The Wheel of Life or Samsara

The Wheel of Life or Samsara was designed by the Buddha Shakyamuni himself as a total explanation of Buddhist teaching. It is one of the earliest historical examples of a visual aid used in teaching to explain the workings of karma.

The Wheel of Life & States of Mind

The Wheel of Life or Samsara is one of the most profound of all the Buddhist teachings for its’ encapsulates. Furthermore, the primary and advanced teachings of Buddhism regarding the subtle realities of life in its reincarnating principles and environments. It contains all the essential teachings of Buddhism. Moreover, it is a most profound instrument of teaching and depiction of the interrelated doctrines of Buddhism. Samsara is often painted at the gate of all the Buddhist Monasteries. The wheel of life is, in fact, a mirror. When we look at it or into it we are in effect looking at ourselves.

We see ourselves in the picture, our heights and depths and we also see our reactivity and potential creativity. We see all we have been, and what we now are as well as what we could become. Wheel of Life or Samsara not only represents sentient life on different levels but also perhaps represents life on the Psychological Mental. Most noteworthy, conscious and subconscious levels. In addition, for a full understanding of these ideas, we shall explore the different images in the picture.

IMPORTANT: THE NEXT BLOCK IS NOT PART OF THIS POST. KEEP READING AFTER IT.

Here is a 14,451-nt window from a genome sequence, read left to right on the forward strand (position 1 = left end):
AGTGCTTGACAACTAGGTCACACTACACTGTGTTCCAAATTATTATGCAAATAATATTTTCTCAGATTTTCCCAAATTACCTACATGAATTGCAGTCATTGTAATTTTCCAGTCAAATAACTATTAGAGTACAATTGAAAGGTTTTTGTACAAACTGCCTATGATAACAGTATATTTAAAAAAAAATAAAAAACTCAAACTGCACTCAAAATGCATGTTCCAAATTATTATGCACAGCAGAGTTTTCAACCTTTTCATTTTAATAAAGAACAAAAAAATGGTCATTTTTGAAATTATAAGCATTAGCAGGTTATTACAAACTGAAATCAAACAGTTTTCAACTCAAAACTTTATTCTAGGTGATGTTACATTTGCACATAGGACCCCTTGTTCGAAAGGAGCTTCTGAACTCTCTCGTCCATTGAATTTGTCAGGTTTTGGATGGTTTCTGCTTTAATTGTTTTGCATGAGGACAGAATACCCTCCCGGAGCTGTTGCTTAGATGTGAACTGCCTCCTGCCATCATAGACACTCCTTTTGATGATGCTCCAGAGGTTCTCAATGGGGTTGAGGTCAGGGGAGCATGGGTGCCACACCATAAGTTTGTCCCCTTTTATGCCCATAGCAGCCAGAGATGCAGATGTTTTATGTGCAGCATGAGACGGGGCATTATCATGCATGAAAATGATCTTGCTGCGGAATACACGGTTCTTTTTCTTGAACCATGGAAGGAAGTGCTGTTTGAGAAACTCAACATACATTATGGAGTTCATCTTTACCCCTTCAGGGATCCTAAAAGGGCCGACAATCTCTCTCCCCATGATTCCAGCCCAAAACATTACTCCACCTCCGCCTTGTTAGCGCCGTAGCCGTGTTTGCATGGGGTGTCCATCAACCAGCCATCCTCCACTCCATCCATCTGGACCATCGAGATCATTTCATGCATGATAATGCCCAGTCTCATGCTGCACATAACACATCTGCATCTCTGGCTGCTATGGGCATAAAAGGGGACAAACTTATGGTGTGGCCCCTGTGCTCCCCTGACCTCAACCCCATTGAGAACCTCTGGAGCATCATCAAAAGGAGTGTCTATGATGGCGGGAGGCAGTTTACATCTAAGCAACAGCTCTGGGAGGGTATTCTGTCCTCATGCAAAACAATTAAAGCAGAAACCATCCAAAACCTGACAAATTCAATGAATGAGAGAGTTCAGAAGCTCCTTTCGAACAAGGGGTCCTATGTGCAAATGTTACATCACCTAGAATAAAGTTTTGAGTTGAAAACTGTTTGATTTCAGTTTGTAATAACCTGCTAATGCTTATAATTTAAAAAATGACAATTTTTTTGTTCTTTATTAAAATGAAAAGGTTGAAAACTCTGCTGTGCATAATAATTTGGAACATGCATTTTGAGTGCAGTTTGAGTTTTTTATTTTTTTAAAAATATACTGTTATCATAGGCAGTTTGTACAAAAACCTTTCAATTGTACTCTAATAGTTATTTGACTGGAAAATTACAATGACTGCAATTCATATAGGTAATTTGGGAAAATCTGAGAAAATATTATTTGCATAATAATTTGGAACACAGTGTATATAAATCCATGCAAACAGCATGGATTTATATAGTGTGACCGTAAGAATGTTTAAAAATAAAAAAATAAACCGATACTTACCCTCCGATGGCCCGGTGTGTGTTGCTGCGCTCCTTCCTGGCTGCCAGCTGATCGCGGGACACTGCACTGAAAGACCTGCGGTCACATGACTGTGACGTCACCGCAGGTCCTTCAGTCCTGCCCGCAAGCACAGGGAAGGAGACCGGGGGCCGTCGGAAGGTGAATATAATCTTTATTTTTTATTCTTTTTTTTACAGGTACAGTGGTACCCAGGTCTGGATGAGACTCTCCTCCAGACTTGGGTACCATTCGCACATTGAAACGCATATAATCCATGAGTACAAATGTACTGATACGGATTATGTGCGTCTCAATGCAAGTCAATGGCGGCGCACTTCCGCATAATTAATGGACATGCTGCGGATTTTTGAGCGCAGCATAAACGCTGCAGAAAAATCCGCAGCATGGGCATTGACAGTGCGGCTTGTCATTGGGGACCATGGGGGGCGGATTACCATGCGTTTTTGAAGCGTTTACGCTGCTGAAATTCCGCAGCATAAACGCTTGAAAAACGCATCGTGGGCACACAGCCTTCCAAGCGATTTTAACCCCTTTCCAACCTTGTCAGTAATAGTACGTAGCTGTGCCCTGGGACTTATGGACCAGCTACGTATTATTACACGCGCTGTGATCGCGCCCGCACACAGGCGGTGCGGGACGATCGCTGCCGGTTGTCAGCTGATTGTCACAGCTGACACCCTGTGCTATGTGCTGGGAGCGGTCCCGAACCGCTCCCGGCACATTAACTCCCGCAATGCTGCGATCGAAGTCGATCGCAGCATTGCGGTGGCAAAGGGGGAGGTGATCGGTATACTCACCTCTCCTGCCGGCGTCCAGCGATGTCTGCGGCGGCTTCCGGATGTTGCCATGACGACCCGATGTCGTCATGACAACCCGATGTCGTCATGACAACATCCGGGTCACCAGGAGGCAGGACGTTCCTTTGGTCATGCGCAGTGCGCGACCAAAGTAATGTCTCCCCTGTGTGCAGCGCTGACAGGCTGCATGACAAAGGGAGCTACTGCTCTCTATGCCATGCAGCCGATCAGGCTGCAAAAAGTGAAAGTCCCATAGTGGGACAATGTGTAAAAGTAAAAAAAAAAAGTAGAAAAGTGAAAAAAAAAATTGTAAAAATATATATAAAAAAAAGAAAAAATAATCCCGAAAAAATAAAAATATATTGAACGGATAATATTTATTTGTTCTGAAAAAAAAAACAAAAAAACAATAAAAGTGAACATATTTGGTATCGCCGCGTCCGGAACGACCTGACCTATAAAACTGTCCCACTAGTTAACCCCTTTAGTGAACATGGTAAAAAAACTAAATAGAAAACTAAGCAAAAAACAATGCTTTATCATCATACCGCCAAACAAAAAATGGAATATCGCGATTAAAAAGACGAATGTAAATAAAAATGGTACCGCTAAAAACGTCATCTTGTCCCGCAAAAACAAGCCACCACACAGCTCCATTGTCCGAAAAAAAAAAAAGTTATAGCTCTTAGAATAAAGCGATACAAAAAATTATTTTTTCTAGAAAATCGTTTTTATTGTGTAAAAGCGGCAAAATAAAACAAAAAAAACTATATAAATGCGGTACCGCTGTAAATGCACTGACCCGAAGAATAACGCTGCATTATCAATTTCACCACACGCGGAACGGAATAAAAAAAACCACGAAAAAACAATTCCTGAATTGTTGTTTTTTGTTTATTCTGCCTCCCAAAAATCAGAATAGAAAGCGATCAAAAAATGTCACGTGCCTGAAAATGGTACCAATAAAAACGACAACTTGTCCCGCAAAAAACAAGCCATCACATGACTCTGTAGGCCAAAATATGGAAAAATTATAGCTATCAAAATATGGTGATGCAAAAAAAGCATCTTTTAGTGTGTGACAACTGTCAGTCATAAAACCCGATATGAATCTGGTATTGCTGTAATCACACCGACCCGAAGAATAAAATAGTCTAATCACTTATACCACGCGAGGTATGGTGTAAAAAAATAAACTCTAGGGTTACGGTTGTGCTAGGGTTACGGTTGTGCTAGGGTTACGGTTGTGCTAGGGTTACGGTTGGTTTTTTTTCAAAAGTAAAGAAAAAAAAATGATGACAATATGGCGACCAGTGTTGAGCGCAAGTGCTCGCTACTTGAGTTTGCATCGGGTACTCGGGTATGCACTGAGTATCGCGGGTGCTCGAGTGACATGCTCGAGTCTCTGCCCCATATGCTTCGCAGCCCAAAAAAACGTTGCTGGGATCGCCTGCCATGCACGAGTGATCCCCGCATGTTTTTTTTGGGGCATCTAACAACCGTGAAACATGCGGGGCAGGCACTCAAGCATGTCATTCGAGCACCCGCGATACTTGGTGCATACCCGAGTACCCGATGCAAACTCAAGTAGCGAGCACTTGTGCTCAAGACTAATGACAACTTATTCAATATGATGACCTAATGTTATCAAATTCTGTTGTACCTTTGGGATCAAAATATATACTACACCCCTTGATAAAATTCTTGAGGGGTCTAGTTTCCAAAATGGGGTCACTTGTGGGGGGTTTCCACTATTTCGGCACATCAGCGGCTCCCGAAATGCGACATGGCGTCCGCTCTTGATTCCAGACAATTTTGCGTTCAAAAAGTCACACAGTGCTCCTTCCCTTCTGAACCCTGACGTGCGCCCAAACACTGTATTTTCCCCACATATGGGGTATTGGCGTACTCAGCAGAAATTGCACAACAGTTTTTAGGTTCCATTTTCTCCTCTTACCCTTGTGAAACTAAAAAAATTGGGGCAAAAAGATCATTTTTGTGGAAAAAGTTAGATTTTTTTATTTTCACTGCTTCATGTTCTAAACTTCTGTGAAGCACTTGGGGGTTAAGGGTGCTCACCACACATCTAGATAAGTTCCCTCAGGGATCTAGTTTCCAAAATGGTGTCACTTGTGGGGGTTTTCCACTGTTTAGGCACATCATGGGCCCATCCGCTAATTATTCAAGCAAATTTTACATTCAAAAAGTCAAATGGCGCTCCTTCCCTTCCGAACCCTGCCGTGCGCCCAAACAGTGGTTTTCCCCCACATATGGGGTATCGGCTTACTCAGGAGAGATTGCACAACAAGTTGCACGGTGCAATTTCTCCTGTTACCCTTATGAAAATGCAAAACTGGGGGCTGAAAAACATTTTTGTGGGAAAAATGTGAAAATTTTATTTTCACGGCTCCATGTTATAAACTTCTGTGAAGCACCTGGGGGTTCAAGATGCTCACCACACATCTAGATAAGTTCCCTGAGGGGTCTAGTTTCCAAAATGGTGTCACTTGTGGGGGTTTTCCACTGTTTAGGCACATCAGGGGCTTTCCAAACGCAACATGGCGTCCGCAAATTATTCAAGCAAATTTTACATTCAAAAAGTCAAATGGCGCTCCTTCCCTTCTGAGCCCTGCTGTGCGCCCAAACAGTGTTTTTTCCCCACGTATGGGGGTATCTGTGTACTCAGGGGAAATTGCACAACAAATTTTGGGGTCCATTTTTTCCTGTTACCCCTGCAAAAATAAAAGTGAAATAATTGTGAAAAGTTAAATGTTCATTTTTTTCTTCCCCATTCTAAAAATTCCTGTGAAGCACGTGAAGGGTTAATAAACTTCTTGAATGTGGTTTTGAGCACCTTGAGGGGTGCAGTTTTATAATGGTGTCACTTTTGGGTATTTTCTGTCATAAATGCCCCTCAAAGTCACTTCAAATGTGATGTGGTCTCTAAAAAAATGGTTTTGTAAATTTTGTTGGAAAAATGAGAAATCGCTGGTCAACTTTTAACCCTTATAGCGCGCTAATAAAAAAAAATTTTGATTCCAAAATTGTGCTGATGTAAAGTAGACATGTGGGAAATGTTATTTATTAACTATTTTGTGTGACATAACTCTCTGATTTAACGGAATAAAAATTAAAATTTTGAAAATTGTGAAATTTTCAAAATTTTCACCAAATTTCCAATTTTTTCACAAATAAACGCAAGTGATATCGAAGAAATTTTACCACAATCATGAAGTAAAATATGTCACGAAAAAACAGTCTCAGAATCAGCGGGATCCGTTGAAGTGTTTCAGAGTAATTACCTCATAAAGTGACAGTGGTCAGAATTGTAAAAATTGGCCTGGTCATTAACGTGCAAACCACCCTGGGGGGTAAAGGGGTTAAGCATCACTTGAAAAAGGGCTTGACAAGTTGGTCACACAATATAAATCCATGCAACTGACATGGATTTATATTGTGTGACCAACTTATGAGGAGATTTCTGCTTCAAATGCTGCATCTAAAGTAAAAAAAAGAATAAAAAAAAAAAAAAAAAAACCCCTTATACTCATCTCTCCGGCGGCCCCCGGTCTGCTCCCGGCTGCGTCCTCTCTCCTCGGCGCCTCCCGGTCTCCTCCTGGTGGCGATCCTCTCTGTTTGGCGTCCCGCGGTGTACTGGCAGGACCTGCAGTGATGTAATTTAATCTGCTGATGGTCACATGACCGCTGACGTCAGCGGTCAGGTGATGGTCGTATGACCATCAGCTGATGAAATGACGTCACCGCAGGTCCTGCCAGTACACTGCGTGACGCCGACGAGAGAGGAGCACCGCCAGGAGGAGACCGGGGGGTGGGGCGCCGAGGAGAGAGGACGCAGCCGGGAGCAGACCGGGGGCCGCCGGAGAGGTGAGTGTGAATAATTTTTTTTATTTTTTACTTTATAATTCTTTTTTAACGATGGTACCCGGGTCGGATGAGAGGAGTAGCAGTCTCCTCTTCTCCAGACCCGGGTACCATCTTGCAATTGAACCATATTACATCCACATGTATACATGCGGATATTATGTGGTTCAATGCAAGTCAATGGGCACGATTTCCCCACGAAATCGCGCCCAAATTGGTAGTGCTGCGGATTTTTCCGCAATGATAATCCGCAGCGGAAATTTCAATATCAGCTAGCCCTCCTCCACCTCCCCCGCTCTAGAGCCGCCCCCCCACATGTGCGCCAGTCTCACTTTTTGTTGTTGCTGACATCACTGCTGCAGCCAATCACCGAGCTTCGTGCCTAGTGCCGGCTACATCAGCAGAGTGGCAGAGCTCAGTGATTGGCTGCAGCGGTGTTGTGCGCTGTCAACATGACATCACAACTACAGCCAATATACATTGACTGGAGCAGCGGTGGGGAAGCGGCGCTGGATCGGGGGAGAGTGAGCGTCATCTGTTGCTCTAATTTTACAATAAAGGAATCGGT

The wheel of life has four parts:

pigeon snake pig

The First Circle:

In the center circle, you can see a pigeon which represents desire. A snake which represents hatred and a pig which represent ignorance. These are the root or the cause of suffering in Samsara. These animals are used in the picture because they best represent the animal-like tendencies in our mind. As a result of the mind, it cause us to traverse the wheel and to take rebirth again and again.

Desire can have both a negative and positive expression. Here we are concerned with its negative aspect which is rooted in Greed, Hatred and Delusion. In addition, which reinforce our most basic ideas concerning ourselves. Moreover, which heaps us bound to the cycle of birth and death. Compassion Generosity rooted in Desire, and Awareness this provides the ‘motive force’ for our eventual ‘escape’ from the cycle of becoming, for self-transcendence and final liberation.

 

white path and black path The second circle